In this week’s episode, Tobi shares how her team at VolunteerPro has been implementing tools like Slack for a couple of years, why they are an improvement over email or text messages in some situations, and how to effectively use them to help remote volunteer teams stay in touch.
A Better Alternative to Email and Texts
As effective as email is for communication, it lacks the immediacy and relational feel that instant messaging can give. Email inboxes have a way of accumulating inbound messages, and important information can sometimes get lost in the digital clutter.
Tobi recommends Slack for more personal, real-time communication between you and your volunteer teams. Slack offers a more relaxed feel closer to direct messaging or texts, it’s portable, and it’s easily downloaded on any device for free.
However, unlike texts or DMs, your communications on Slack can be managed and moderated to better provide accountability, organization, and professional boundaries, and Tobi share some ideas on how to make this tool work for your volunteer teams.
How to Build Rapport with Volunteer Teams Remotely
Slack is a great way to communicate with your remote volunteer teams and help them to feel more connected. You can share upcoming events, “insider” volunteer info, or even just a quick hello to volunteers you haven’t seen in awhile.
Additionally, Slack gives you the ability to set up different “workspaces” and “threads” so you can give each one of your volunteer teams (for example: docents, student volunteers, tour guides, etc.) the personalized attention and specific information they need.
That personal messaging is incredibly helpful in building a sense of team rapport, and it can be much more effective than a more official, more impersonal group email.
How To Encourage and Support Your Volunteer Teams
Slack is uniquely suited to help you cheer on your volunteer teams with quick win praise, emojis, GIFs, and virtual high-fives. Tobi gives examples of how she uses Slack to encourage and motivate her team in real time using the tools in Slack, and offers suggestions on how you can, too.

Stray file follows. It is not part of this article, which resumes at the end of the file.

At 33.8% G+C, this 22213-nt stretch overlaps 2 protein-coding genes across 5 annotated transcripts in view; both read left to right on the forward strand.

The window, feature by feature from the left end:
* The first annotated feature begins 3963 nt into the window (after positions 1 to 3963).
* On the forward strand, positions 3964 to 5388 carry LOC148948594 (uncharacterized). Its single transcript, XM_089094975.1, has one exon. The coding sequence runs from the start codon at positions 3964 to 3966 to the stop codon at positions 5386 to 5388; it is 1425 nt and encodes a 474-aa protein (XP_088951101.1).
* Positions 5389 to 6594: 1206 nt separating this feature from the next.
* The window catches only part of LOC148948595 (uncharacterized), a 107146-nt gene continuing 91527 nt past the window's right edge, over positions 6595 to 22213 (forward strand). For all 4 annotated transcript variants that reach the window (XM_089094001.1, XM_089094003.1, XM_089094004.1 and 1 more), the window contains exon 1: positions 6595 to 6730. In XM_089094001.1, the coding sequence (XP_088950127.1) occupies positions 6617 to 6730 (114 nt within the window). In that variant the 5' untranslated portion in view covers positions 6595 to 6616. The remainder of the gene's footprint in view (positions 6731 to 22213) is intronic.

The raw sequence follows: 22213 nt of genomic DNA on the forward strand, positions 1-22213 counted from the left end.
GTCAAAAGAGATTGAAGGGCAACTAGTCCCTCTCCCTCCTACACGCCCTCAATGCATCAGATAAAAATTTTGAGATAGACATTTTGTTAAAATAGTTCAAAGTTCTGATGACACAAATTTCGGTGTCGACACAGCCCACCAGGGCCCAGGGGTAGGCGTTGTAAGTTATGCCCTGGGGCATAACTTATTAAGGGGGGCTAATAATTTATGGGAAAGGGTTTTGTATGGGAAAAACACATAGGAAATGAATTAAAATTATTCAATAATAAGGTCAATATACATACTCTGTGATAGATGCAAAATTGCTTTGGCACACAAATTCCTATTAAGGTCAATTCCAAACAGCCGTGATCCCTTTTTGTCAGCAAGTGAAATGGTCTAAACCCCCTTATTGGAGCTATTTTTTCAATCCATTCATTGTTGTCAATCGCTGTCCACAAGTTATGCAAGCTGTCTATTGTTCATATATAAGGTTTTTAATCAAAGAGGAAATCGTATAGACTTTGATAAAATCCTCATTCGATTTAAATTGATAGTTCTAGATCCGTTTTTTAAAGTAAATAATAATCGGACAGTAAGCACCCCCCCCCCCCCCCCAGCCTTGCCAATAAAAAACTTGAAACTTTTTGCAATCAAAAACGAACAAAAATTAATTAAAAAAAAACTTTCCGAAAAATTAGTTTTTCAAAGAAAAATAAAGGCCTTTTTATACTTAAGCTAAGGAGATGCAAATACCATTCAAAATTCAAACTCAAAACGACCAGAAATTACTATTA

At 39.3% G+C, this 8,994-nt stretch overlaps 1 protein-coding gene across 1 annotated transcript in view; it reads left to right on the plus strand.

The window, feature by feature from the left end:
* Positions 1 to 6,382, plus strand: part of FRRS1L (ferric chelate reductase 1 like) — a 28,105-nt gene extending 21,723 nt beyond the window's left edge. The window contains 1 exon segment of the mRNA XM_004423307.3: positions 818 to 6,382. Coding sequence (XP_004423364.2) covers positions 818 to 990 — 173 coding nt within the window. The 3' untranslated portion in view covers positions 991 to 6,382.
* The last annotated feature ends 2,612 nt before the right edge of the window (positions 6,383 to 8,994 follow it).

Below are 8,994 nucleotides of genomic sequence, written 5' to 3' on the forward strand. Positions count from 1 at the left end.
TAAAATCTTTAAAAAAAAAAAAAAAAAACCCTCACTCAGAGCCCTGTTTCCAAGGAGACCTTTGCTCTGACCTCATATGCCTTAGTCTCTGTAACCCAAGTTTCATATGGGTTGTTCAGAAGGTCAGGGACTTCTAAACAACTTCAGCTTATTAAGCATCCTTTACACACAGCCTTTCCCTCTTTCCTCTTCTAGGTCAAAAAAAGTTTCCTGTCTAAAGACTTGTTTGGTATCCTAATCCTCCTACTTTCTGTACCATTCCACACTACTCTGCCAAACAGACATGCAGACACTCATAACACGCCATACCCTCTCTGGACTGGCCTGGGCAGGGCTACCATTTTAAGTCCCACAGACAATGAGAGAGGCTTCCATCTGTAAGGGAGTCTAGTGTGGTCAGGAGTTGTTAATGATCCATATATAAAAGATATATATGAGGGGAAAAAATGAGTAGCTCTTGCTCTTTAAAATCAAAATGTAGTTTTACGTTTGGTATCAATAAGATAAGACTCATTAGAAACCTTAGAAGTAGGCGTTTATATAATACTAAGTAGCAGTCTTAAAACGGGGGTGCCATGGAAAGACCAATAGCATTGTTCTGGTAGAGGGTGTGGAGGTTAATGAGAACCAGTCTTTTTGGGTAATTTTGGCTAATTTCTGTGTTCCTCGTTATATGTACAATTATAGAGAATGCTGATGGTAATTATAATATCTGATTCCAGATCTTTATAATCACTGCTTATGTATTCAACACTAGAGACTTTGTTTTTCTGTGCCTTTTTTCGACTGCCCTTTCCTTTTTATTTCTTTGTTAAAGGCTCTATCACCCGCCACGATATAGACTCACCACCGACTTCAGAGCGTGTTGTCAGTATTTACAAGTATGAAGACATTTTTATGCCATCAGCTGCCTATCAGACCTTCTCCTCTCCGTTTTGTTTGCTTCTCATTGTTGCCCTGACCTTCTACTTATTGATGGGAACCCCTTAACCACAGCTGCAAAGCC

You can cheer on an entire team, brag on one volunteer’s accomplishments to the group, or send a private message of thanks for an individual’s service. Your volunteers can use Slack to send you quick questions, and you can direct a comment or notification to a specific person by typing “@” before their name.
How To Organize Volunteer Teams on Slack
A great feature of Slack is its customizable format. Tobi shares some of the threads she uses with the VolPro team and offers some easy suggestions like “Check In/Check Out,” “Announcements,” and “Help” to get you started.
You can build separate communication channels for different groups of workers (one for volunteer leaders, one for all volunteers, one for employees who supervise volunteers, for example), by specific volunteer duties, or by topic. The possibilities are nearly limitless!
Highlights from this Episode
00:00:57 Tobi starts the podcast by sharing how VolPro uses Slack for internal communications, and some of the problems it can solve by relocating info out of an overcrowded email inbox and into a more sortable, searchable format.
00:02:21 Tobi shares some guidelines for proper usage and gives ten reasons you should try Slack for your communications with volunteers and coworkers.
00:07:12 Tobi gives eight specific ways you can use Slack to motivate your crew and support each other throughout the day.
00:28:47 Tobi has a special word of encouragement to those who don’t feel confident in technology or aren’t skilled typists.
00:29:57 Tobi shares how her team uses Slack to share wins and kudos and reminds you to celebrate the small victories every day and communicate words of praise to your volunteers.
00:31:06 Tobi gives a word of caution about what Slack shouldn’t be used for, especially in situations where tone of voice or face-to-face communications are key for understanding.
Quotes from this Episode
“Make it a practice to collect wins and acknowledge the work of your volunteer teams.”
“We like to champion people, sharing personal achievements both big and small. Volunteers don’t like to brag, so lead the way by sharing your own small or big achievements.”
“We’re sharing wins and kudos, either from our customers or to each other, so that we can continue to remind ourselves why we do what we do. If you’re working in our field, you know it’s not easy. It can be difficult and challenging, and we want to keep morale up.”
“What happens in Slack, stays in Slack. If people are having a bad day, we don’t need to gossip around them. We just need to get our work done and be supportive.”
“I think we don’t celebrate enough. We need to do more of that as a rule in our sector. We need to celebrate more.”
Whether you’re looking for solutions, inspiration, or just want to hear what others are doing to successfully engage volunteers, Time + Talent is the podcast for leaders of volunteers.
Co-hosts Tobi Johnson, MA, CVA and Jennifer Bennett, CVA bring you uplifting and insightful conversations with thought leaders and volunteer management practitioners who are redefining their roles, and the roles of volunteers.
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